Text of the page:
Confluent reticulated papillomatosis
Confluent reticulated papillomatosis is an uncommon but distinctive acquired ichthyosiform dermatosis characterized by persistent dark, scaly, patches that tend to be localized predominantly on the central trunk. The disease can be treated by Minocycline.

  • Typical case ― It appears as a black pigmented spot with no symptoms (itching, pain) around the waist.
  • Severe form
  • The waist is a common location.
References Confluent and Reticulated Papillomatosis 29083642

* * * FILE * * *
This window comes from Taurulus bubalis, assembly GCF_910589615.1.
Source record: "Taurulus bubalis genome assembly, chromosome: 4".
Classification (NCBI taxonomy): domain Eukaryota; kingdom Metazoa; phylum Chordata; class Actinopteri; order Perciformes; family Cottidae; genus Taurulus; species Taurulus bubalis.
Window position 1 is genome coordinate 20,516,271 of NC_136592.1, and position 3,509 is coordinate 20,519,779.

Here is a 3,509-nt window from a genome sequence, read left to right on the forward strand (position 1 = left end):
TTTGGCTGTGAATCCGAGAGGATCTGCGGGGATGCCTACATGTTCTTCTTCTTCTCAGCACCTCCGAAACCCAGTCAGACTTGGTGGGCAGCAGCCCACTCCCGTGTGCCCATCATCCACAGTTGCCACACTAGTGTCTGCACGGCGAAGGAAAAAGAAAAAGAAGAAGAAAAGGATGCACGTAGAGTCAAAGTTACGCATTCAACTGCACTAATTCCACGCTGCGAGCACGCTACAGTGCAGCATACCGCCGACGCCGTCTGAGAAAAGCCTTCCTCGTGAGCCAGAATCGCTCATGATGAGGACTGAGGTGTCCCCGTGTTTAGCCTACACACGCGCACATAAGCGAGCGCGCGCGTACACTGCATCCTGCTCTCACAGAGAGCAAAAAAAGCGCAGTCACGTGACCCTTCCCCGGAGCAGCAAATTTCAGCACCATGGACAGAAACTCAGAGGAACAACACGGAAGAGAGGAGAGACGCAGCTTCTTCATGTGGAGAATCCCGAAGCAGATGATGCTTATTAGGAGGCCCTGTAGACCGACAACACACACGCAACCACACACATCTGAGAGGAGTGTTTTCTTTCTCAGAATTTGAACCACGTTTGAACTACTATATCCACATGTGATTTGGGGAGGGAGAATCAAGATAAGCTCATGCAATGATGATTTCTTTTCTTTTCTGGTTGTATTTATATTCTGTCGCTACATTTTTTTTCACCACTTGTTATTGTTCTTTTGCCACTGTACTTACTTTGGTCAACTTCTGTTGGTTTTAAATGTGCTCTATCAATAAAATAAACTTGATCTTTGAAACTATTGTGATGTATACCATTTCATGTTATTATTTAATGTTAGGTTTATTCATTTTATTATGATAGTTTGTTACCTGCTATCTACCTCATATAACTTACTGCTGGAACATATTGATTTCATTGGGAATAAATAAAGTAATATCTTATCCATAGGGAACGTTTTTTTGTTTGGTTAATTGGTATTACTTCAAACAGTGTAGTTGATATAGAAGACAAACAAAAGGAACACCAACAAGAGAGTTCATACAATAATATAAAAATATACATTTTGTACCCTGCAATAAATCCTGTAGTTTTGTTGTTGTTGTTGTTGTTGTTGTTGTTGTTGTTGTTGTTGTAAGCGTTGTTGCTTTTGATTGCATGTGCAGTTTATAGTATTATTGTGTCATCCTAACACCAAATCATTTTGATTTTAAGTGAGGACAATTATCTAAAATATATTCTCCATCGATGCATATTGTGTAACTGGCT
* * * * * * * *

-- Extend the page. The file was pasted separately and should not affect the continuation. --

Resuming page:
Confluent and reticulated papillomatosis (CRP), also known as Gougerot-Carteaud syndrome, is caused by disordered keratinization. It presents with asymptomatic hyperpigmented papules that can coalesce into plaques and are typically located on the upper trunk and neck of teens and young adults. First-line treatment is oral 'minocycline'.
 Confluent and reticulated papillomatosis: diagnostic and treatment challenges 27601929 
CRP typically presents as asymptomatic hyperpigmented papules and plaques with peripheral reticulation over the nape, axillae, upper chest, and upper back, occasionally with extension superior to the forehead and inferior to the pubic region. Antibiotics, such as 'minocycline', at anti-inflammatory doses have emerged as a preferred therapeutic option.